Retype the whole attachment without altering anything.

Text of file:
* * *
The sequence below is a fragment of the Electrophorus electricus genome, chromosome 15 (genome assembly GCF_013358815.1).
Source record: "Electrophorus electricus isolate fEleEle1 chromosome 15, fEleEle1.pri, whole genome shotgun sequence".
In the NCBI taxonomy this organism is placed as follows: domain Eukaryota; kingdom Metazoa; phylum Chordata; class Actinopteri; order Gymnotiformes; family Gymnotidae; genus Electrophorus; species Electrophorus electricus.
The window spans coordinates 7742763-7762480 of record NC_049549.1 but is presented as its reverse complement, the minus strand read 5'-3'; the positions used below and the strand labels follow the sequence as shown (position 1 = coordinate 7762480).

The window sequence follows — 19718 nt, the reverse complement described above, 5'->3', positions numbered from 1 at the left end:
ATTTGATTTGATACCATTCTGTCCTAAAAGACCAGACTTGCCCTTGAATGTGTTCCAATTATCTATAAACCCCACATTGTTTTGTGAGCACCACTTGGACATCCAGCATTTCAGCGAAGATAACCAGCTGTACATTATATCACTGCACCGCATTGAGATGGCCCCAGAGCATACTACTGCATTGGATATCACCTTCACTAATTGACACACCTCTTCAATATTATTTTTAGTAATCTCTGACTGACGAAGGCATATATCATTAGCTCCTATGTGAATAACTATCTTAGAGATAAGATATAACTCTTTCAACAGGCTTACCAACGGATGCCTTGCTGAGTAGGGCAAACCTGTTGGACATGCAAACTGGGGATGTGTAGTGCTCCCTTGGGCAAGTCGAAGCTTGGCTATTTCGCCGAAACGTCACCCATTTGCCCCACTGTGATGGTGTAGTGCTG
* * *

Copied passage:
The sequence below is a fragment of the Electrophorus electricus genome, chromosome 15 (genome assembly GCF_013358815.1).
Source record: "Electrophorus electricus isolate fEleEle1 chromosome 15, fEleEle1.pri, whole genome shotgun sequence".
In the NCBI taxonomy this organism is placed as follows: domain Eukaryota; kingdom Metazoa; phylum Chordata; class Actinopteri; order Gymnotiformes; family Gymnotidae; genus Electrophorus; species Electrophorus electricus.
The window spans coordinates 7742763-7762480 of record NC_049549.1 but is presented as its reverse complement, the minus strand read 5'-3'; the positions used below and the strand labels follow the sequence as shown (position 1 = coordinate 7762480).

The window sequence follows — 19718 nt, the reverse complement described above, 5'->3', positions numbered from 1 at the left end:
ATTTGATTTGATACCATTCTGTCCTAAAAGACCAGACTTGCCCTTGAATGTGTTCCAATTATCTATAAACCCCACATTGTTTTGTGAGCACCACTTGGACATCCAGCATTTCAGCGAAGATAACCAGCTGTACATTATATCACTGCACCGCATTGAGATGGCCCCAGAGCATACTACTGCATTGGATATCACCTTCACTAATTGACACACCTCTTCAATATTATTTTTAGTAATCTCTGACTGACGAAGGCATATATCATTAGCTCCTATGTGAATAACTATCTTAGAGATAAGATATAACTCTTTCAACAGGCTTACCAACGGATGCCTTGCTGAGTAGGGCAAACCTGTTGGACATGCAAACTGGGGATGTGTAGTGCTCCCTTGGGCAAGTCGAAGCTTGGCTATTTCGCCGAAACGTCACCCATTTGCCCCACTGTGATGGTGTAGTGCTG